CLIVAR - Western Boundary Currents
The large transfer of heat from the ocean to the atmosphere in the vicinity of western boundary currents (WBCs) has the potential to fuel intense extratropical cyclones and to impact low-frequency changes in the large-scale atmospheric circulation. The Western Boundary Current (WBC) Ocean-Atmosphere Interaction Working Group ( http://www.usclivar.org/wbc.php) was established under the auspices of the US Climate Variability program (CLIVAR; http://www.usclivar.org/) in January 2007 to focus on the contributions of Northern Hemisphere WBCs to air-sea interaction. The WBCworking group sponsored a workshop on 15-17 January 2009 in Phoenix, Arizona, with about 50 participants from the U.S., Japan, China, France, and Germany. The papers in this special collection are primarily drawn from research presented at the workshop but also include a few additional studies onWBC-related variability and review papers on frontal and basin-scale air-sea interaction. The papers are grouped by four broad themes: i) frontal scale air-sea interaction; ii) mode water formation; iii) the influence of WBCs on storms; and iv) the role of WBCs in basin-scale climate variability. The articles will be presented below as they are published, and will appear in either the Journal of Climate, Monthly Weather Review, or the Journal of Physical Oceanography.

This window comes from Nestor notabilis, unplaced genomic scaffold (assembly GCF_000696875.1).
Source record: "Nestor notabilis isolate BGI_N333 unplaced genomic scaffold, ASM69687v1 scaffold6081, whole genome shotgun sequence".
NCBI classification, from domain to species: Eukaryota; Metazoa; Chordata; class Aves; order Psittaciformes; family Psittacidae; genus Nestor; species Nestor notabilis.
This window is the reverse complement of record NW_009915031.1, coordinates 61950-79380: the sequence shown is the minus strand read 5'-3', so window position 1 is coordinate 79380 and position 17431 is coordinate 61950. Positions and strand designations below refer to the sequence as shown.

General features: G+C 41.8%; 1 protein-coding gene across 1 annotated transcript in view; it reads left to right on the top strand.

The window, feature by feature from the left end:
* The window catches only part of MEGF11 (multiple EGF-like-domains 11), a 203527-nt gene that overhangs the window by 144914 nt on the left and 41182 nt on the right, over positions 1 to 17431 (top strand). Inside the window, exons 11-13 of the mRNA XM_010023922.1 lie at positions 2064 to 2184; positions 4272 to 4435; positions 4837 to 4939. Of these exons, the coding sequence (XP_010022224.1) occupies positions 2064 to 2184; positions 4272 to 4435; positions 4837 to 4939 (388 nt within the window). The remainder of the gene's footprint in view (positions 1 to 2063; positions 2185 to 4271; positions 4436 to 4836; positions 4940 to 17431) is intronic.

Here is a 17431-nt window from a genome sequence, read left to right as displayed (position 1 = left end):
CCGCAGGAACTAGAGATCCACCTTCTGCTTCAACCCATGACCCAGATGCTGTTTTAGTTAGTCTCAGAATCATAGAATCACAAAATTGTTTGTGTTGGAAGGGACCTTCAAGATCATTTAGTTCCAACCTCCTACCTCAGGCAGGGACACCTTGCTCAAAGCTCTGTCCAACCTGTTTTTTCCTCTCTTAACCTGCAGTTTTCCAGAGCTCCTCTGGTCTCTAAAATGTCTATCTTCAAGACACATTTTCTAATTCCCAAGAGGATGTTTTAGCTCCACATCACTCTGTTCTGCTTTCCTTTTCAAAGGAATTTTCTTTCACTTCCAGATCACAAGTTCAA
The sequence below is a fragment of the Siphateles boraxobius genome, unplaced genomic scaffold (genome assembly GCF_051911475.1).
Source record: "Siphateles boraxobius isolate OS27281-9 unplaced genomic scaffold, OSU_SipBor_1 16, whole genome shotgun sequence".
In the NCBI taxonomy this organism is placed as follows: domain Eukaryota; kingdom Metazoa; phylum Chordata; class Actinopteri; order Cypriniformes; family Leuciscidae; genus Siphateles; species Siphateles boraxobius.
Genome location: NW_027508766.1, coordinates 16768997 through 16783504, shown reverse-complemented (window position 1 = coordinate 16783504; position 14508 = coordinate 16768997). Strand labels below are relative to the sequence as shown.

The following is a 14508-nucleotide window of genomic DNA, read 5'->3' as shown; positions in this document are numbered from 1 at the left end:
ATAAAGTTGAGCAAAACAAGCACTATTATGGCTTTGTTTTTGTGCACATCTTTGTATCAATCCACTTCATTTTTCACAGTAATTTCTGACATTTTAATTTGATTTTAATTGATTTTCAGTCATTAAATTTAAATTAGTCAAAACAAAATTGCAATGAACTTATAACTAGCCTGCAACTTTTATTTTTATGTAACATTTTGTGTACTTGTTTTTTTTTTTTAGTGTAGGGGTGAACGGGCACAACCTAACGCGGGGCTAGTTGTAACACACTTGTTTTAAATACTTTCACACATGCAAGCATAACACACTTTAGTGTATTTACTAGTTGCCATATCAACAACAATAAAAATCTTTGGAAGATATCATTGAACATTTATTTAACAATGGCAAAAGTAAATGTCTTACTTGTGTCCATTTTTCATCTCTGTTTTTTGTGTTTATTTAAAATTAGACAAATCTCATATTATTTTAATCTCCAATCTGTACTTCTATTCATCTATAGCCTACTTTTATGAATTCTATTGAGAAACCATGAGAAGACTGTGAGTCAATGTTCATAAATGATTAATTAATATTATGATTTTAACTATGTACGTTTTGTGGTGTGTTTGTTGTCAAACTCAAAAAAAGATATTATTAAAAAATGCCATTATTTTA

Mike Alexander, Bo Qiu, and Kathie Kelly